EAST SIDE — The Army Corps of Engineers is moving forward with plans to expand a lakefront dump site so the agency can continue storing polluted sediment from local waterways in East Side through at least 2043.
The 43-acre site, which neighbors Calumet Park at the mouth of the Calumet River, stores sediment dredged from the river and five other federally maintained waterways in the city.
The East Side site is set to reach its current capacity by 2022. Since January 2010, the agency has explored options for continuing to store sediment once the site reaches capacity.
After more than a decade of planning, the Army Corps released its final draft plan for storing the polluted sediment July 17, in which the agency recommends the construction of a new facility on top of the existing site.
The now-recommended “vertical expansion” was not considered a viable option in the Army Corps’ 2015 draft plan, but became the front-runner based on policy changes at the agency and public input, according to officials.
Numerous neighbors and park advocates oppose the agency’s plans, saying the site selection process was “flawed and mismanaged” and an expanded site is ill-prepared to face rising Lake Michigan levels that badly damaged the lakefront this winter.
Southeast Side residents have gone through the wringer, fighting environmental threats from petcoke to manganese to General Iron’s planned move, said Ders Anderson, Greenways Director for conservation group Openlands.
Despite the constant battles, much progress has been made recently in terms of land use, Anderson said. Old industry has been repurposed, parks have been beautified and investment near the Pullman National Monument has given the entire area a boost.
An expanded dump site flies in the face of that progress and is “certainly not going to help” attract a developer to the massive, long-dormant South Works site nearby, he said.
“Why in the world would you justify taking industrial waste and saying, ‘We’re going to keep it in the landfill in the middle of the neighborhood?'” Anderson said.
During a public comment period last year, Openlands joined fellow conservationists Friends of the Parks in proposing the Army Corps ship the dredged sediment to private landfills rather than expand its current site.
It’s been done before. Federal and Indiana state agencies, including the U.S. Environmental Protection Agency and the Army Corps, dredged sediment from a portion of the Grand Calumet River near East Chicago, Ind. in 2014. Contaminated material was stored in the Newton County Landfill.
Landfills are “potentially viable for small-scale applications,” but the Army Corps did not explore the option for its Chicago plan. Officials cited high costs and “no guarantee” that landfills would be able to maintain capacity for the sediment through the 20-year plan.
In Indiana, 360,000 cubic yards of polluted sediment were sent to landfills; the total project cost was $88.1 million. The Chicago expansion plan would store 530,000 cubic yards of polluted sediment at a total cost of $88.5 million.
A major factor in keeping expansion costs down: The dump site is on land owned by the Chicago Park District, which does not charge the Army Corps for its use.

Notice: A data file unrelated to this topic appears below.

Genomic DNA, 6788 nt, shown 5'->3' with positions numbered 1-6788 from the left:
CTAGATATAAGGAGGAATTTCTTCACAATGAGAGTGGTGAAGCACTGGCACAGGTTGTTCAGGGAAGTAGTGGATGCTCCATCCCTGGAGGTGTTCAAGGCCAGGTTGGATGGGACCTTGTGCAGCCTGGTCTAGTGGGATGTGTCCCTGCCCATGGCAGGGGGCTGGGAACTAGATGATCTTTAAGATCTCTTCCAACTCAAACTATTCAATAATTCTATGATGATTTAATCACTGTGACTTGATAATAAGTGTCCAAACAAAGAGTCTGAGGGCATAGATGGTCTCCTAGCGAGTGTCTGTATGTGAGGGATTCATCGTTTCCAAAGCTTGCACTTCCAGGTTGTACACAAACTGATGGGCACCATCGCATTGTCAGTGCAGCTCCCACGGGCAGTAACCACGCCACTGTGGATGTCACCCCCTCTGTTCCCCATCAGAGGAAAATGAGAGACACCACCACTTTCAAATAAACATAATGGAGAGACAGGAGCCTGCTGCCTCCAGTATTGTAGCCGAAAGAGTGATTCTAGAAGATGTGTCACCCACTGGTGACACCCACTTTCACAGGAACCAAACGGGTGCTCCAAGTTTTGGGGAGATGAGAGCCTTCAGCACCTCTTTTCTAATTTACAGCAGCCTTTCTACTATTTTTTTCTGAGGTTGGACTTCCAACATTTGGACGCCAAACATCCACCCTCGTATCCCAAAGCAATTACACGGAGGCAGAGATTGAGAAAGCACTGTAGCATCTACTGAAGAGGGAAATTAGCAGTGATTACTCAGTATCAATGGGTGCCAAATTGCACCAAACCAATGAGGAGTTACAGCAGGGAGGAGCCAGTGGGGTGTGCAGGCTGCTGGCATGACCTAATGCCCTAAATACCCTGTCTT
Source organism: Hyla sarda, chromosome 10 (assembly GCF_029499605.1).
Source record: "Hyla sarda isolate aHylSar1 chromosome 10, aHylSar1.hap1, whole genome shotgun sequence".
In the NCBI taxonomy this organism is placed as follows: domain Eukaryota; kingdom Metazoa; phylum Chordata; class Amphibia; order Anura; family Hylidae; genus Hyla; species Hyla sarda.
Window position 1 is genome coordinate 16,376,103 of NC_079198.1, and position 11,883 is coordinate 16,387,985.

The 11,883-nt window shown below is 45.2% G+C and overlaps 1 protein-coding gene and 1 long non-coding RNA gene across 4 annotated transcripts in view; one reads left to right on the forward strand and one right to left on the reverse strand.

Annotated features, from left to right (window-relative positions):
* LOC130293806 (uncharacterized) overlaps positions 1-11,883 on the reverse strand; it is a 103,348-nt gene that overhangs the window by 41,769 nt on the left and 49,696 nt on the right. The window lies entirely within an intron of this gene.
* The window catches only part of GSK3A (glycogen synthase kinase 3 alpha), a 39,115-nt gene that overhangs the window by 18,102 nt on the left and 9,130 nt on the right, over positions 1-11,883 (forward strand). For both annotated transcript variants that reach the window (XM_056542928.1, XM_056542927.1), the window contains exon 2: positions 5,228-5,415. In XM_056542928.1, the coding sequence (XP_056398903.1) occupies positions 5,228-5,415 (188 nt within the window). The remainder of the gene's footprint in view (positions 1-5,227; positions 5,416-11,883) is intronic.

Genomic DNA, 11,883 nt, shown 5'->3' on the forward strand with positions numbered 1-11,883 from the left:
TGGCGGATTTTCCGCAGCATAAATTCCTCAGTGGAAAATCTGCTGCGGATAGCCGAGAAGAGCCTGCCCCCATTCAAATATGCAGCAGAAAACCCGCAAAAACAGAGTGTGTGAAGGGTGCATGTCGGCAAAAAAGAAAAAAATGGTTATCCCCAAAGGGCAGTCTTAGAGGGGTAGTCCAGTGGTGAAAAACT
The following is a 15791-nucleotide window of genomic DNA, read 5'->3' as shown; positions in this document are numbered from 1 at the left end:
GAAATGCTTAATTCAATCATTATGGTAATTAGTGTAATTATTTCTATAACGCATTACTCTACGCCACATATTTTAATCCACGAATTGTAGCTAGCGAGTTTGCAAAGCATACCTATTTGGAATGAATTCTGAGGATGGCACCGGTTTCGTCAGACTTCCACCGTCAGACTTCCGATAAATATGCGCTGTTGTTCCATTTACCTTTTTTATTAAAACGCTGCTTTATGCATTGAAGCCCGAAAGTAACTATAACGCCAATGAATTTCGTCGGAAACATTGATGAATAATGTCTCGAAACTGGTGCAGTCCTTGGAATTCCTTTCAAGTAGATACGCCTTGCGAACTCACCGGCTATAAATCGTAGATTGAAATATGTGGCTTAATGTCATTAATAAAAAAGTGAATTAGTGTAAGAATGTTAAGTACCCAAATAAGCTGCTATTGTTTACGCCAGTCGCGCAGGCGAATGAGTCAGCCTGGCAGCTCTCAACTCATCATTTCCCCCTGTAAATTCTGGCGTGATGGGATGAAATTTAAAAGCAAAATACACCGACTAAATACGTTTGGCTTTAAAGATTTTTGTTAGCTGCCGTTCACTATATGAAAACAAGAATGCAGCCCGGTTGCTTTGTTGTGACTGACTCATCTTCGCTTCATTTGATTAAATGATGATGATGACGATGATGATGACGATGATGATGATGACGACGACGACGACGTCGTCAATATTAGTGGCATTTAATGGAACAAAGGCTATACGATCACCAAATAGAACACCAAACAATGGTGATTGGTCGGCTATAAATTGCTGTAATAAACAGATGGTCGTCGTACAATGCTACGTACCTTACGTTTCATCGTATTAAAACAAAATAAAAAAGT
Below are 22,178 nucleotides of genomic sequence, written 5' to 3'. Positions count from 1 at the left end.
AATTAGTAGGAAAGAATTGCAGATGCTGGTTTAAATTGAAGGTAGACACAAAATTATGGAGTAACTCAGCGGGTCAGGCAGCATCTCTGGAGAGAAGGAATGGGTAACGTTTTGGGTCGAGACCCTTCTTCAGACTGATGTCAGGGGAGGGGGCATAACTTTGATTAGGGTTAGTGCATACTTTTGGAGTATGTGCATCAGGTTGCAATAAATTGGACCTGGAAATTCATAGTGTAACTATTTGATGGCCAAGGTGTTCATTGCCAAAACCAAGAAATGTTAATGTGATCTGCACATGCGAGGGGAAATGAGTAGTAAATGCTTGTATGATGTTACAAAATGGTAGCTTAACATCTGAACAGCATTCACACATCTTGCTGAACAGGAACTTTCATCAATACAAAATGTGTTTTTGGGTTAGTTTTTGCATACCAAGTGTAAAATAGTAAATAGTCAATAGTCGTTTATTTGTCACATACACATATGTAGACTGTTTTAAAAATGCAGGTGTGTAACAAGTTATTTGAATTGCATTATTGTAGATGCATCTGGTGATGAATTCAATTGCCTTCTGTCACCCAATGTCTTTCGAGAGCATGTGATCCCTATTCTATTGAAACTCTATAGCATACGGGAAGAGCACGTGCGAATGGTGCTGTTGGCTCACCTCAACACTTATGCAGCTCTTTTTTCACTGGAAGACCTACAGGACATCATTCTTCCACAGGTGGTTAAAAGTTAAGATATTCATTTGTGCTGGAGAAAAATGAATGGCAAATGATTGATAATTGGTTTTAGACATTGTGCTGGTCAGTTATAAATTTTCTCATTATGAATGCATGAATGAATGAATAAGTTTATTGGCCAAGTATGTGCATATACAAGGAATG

Some neighbors are frustrated, believing the Army Corps is reneging on its commitment to return the lakefront property to the Park District once it reaches capacity.
In its report, the agency acknowledges its new plans would likely delay the creation of parkland on-site by at least 25 years. Officials maintain that the site will become open space “in perpetuity” once dredging operations cease.
“It’s unjust to the neighborhoods that would’ve had a 30-acre park on the lake that’s being taken away from them,” Anderson said. Expanding Calumet Park to include river views would create one of the most “striking” public sites in the city, he said.
But it doesn’t appear public outcry will make a difference.
“Public opposition to the creation of a new [dump site] does not pose a risk to [the city] providing the necessary [land access] for the project,” the report reads.
The controversy over parkland is just one example of the Army Corps acknowledging residents’ concerns over the expansion plan, while still recommending it over the alternatives.
Local residents and advocacy groups have asked the Army Corps to treat the waste stored at the site to reduce potential pollution, but in a report officials said the treatment of contaminated sediment is “unproven” and not cost-effective.
Other common concerns address Lake Michigan’s water levels and the agency’s plan to continue filtering wastewater from the site and discharging it into the Calumet River. These concerns have not significantly changed the Army Corps’ approach.
To these concerns, the agency responded that water levels are expected to subside from recent record highs, and that the facility’s discharges into the river have always followed state regulations.
Neighbors’ input should be prioritized as the Army Corps finalizes its plan, said Gina Ramirez, Midwest outreach manager for the National Resources Defense Council.
“The Southeast Side is already overwhelmed with pollution,” Ramirez said. “We need long-term, sustainable solutions that make our neighborhoods more livable. This can only happen if Southeast Siders play an essential role in deciding how our community develops.”
Public comment on the plan will be accepted by email through Aug. 17.
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